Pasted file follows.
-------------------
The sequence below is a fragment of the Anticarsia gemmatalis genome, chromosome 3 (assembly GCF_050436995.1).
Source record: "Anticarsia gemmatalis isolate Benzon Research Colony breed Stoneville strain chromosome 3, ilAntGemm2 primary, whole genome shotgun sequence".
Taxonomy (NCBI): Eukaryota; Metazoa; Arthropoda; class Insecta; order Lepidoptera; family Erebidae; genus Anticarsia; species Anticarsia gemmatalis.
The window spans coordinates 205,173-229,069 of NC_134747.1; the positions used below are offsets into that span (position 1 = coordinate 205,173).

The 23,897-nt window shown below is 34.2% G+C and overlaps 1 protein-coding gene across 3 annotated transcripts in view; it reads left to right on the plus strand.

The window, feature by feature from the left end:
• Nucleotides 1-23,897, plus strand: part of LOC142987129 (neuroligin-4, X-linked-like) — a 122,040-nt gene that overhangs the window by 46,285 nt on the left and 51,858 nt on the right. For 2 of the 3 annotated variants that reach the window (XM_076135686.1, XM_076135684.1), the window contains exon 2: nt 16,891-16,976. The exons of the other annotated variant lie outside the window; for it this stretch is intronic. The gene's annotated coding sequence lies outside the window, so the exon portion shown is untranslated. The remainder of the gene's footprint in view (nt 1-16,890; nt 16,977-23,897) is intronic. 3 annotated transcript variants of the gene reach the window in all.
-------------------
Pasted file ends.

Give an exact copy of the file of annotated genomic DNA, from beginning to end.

The sequence below is a fragment of the Anticarsia gemmatalis genome, chromosome 3 (assembly GCF_050436995.1).
Source record: "Anticarsia gemmatalis isolate Benzon Research Colony breed Stoneville strain chromosome 3, ilAntGemm2 primary, whole genome shotgun sequence".
Taxonomy (NCBI): Eukaryota; Metazoa; Arthropoda; class Insecta; order Lepidoptera; family Erebidae; genus Anticarsia; species Anticarsia gemmatalis.
The window spans coordinates 205,173-229,069 of NC_134747.1; the positions used below are offsets into that span (position 1 = coordinate 205,173).

The 23,897-nt window shown below is 34.2% G+C and overlaps 1 protein-coding gene across 3 annotated transcripts in view; it reads left to right on the plus strand.

The window, feature by feature from the left end:
• Nucleotides 1-23,897, plus strand: part of LOC142987129 (neuroligin-4, X-linked-like) — a 122,040-nt gene that overhangs the window by 46,285 nt on the left and 51,858 nt on the right. For 2 of the 3 annotated variants that reach the window (XM_076135686.1, XM_076135684.1), the window contains exon 2: nt 16,891-16,976. The exons of the other annotated variant lie outside the window; for it this stretch is intronic. The gene's annotated coding sequence lies outside the window, so the exon portion shown is untranslated. The remainder of the gene's footprint in view (nt 1-16,890; nt 16,977-23,897) is intronic. 3 annotated transcript variants of the gene reach the window in all.